Tokyo Weeks 7 & 8: Typhoons, Temples and Tourist Attractions

Baby won’t sleep without nursing or being walked in the wrap unless we sing the itsy-bitsy spider to him. With the rain pouring down outside, he listens as his daddy sings in a sweet register and his little eyes will flutter closed as his mommy dreams of the sun coming out again. Tomorrow is a promise of sunshine at 69 degrees, and I fear that these weeks of rain have conditioned our little one to not only require the tune but also the pitter patter percussive accompaniment of the rain. Still, we’re lucky he enjoys sleeping in his wrap, since as soon as the sun is out I plan on putting some more miles and making the most of our last month exploring Tokyo.

I sincerely hope November is beautiful as promised. Typhoon season is usually finished by October but as I write, the season’s 22nd typhoon is skulking along the coast and battering Tokyo, though this one is not as vengeful and windy as Lan—yet. Saola may still make herself heard tonight. The gusts that came along with Lan blew about outside such that this little 1950s construction seemed to flex and twist (reassuringly, as we were told by our architect former-neighbor, since in an Earthquake this would be a desirable quality). If baby is up all night as Saola howls outside, I suppose we’ll have to continue singing our reassuring little song into the night. (Edit: As of Midnight, no more rain!! Hooray!)

On that note, if after tomorrow we’ll indeed bid the typhoon season goodbye, here’s some scenes from Tokyo over the last two weeks, on the occasions that we were able to make more significant excursions. Overcast Tokyo is actually a bit atmospheric, I think. I especially loved navigating by the Skytree when we got lost headed to Senso-ji, which you can see in some of these photos. 20171024_13571520171018_11562320171024_14261120171024_14283820171024_14270220171024_13420520171024_13492520171024_13501920171024_145446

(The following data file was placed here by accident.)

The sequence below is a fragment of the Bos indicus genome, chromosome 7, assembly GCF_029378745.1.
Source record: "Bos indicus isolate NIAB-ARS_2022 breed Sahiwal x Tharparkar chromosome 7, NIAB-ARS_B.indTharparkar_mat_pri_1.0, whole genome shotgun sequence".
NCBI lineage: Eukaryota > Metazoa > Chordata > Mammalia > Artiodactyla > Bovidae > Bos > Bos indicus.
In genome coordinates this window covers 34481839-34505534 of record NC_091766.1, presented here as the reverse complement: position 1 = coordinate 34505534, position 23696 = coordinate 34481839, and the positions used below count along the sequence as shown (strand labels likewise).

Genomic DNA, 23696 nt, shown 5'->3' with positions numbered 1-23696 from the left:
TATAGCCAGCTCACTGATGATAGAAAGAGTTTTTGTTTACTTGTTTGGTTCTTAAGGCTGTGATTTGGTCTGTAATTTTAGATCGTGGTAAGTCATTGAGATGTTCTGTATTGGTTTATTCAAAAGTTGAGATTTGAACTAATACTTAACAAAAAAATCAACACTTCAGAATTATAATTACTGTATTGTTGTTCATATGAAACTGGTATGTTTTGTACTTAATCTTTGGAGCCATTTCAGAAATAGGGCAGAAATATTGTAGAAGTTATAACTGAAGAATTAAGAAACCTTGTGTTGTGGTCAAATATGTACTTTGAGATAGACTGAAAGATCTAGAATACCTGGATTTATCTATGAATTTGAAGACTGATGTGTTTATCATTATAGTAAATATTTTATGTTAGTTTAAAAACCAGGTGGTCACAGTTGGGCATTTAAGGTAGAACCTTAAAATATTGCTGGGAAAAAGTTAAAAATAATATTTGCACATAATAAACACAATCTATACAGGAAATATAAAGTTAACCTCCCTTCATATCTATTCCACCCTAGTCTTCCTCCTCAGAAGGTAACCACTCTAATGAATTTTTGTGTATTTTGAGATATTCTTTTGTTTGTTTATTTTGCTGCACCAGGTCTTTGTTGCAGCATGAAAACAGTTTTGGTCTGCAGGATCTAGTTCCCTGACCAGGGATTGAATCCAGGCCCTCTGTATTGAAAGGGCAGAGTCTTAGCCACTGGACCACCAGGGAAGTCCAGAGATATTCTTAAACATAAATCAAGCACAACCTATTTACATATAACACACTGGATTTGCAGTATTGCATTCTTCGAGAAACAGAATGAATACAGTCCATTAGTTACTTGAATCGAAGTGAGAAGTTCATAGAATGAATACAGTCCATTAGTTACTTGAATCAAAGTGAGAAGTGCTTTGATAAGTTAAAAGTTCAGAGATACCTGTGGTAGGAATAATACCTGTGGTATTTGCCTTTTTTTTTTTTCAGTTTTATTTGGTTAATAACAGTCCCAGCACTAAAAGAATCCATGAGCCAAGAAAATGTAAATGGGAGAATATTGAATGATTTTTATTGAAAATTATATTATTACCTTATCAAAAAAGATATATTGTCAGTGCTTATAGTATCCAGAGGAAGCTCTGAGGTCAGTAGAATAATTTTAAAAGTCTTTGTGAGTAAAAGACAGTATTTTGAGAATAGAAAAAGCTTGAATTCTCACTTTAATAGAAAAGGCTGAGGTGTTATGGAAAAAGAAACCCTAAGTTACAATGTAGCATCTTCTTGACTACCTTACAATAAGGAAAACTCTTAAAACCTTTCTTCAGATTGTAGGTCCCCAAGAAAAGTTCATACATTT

Most people set out with an itinerary and hit a few spots, cross off a few must-sees and all in time to have dinner at a reasonable time. This requires directness and a plan, a route mapped out and a brisk pace. I, on the other hand, find that the most direct route is rarely the most interesting. So I wander, veer actually, sometimes away from where we are going. And if we never get there, well, my husband has learned that the point was never really to get anywhere at all.

Indeed, sometimes we don’t get where we’re going but we see something more interesting anyway. On a (yet another doomed) trip to the imperial palace, we ended up sandwiched between the Imperial gardens and the Akasaka imperial property and found a lovely shrine instead.

This shrine, Hie Shrine in Chiyoda/Asakasa, is not an “ancient” shrine (though it is old) and its not a tourist spot, either. It’s a clean, modern and thoroughly well-kept temple complex in the middle of urban Tokyo that serves the broader community. Red torii gates traditionally indicate a Shinto shrine, and walking through them is to pass from the profane to the sacred. Whether Buddhist or Shinto, most temple complexes have temple guardians, and the color vermilion is frequent theme in both types. At Hie Shrine, however, family is the important theme and coming of age ceremonies (Shichi-go-san) are often performed at Shinto temples such at this one. The monkey guardians (Sanno gongen) here bring blessings to such families. The female monkey is of particular significance to mommies and is often portrayed with her baby, either holding her or sometimes even shown nursing!

Hie shrines are symbolically and ceremonially Shinto, though most Japanese folks tend to draw on both traditions and would have a hard time answering the question “Are you a Buddhist or are you a practitioner of Shinto?” In fact, prior to a forcible (and ultimately ineffective) separation of Shinto from Buddhism by the Meiji government (Kami and Buddhas Separation Order 神仏判然令 Shinbutsu Hanzenrei), many Shinto shrines had Buddhist temples attached to them and in some cases, Shinto ceremonies include scripture from Buddhist texts. Perhaps more surprising, Shinto shrines are modeled on Buddhist architecture and prior to Buddhism, shrines weren’t really even a thing. Instead, like many animistic religions, sacred spaces were simply marked by temporary structures or smaller structures, a simple torii or even huts.